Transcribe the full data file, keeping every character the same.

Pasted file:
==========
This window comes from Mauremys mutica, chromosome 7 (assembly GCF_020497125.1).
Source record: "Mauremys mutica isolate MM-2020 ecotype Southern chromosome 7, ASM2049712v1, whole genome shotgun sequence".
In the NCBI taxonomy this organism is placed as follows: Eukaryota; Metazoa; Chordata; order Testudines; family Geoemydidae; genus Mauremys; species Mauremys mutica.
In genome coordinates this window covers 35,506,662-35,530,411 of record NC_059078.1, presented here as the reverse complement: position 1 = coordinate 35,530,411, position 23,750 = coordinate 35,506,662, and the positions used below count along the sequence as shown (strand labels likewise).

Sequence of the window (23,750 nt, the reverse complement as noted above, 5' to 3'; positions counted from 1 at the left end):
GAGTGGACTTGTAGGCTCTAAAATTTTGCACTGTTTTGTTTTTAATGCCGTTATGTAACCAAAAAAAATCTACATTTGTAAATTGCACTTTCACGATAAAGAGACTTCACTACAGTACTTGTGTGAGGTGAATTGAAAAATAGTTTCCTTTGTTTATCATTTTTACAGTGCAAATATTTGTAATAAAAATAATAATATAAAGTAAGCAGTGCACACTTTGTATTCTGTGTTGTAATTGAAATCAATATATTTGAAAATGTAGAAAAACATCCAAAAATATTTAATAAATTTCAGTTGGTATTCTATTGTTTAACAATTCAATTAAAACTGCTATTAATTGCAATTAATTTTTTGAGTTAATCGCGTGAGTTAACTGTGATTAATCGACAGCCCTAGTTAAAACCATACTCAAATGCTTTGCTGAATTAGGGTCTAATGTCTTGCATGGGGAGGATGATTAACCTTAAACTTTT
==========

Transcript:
This window comes from Mauremys mutica, chromosome 7 (assembly GCF_020497125.1).
Source record: "Mauremys mutica isolate MM-2020 ecotype Southern chromosome 7, ASM2049712v1, whole genome shotgun sequence".
In the NCBI taxonomy this organism is placed as follows: Eukaryota; Metazoa; Chordata; order Testudines; family Geoemydidae; genus Mauremys; species Mauremys mutica.
In genome coordinates this window covers 35,506,662-35,530,411 of record NC_059078.1, presented here as the reverse complement: position 1 = coordinate 35,530,411, position 23,750 = coordinate 35,506,662, and the positions used below count along the sequence as shown (strand labels likewise).

Sequence of the window (23,750 nt, the reverse complement as noted above, 5' to 3'; positions counted from 1 at the left end):
GAGTGGACTTGTAGGCTCTAAAATTTTGCACTGTTTTGTTTTTAATGCCGTTATGTAACCAAAAAAAATCTACATTTGTAAATTGCACTTTCACGATAAAGAGACTTCACTACAGTACTTGTGTGAGGTGAATTGAAAAATAGTTTCCTTTGTTTATCATTTTTACAGTGCAAATATTTGTAATAAAAATAATAATATAAAGTAAGCAGTGCACACTTTGTATTCTGTGTTGTAATTGAAATCAATATATTTGAAAATGTAGAAAAACATCCAAAAATATTTAATAAATTTCAGTTGGTATTCTATTGTTTAACAATTCAATTAAAACTGCTATTAATTGCAATTAATTTTTTGAGTTAATCGCGTGAGTTAACTGTGATTAATCGACAGCCCTAGTTAAAACCATACTCAAATGCTTTGCTGAATTAGGGTCTAATGTCTTGCATGGGGAGGATGATTAACCTTAAACTTTT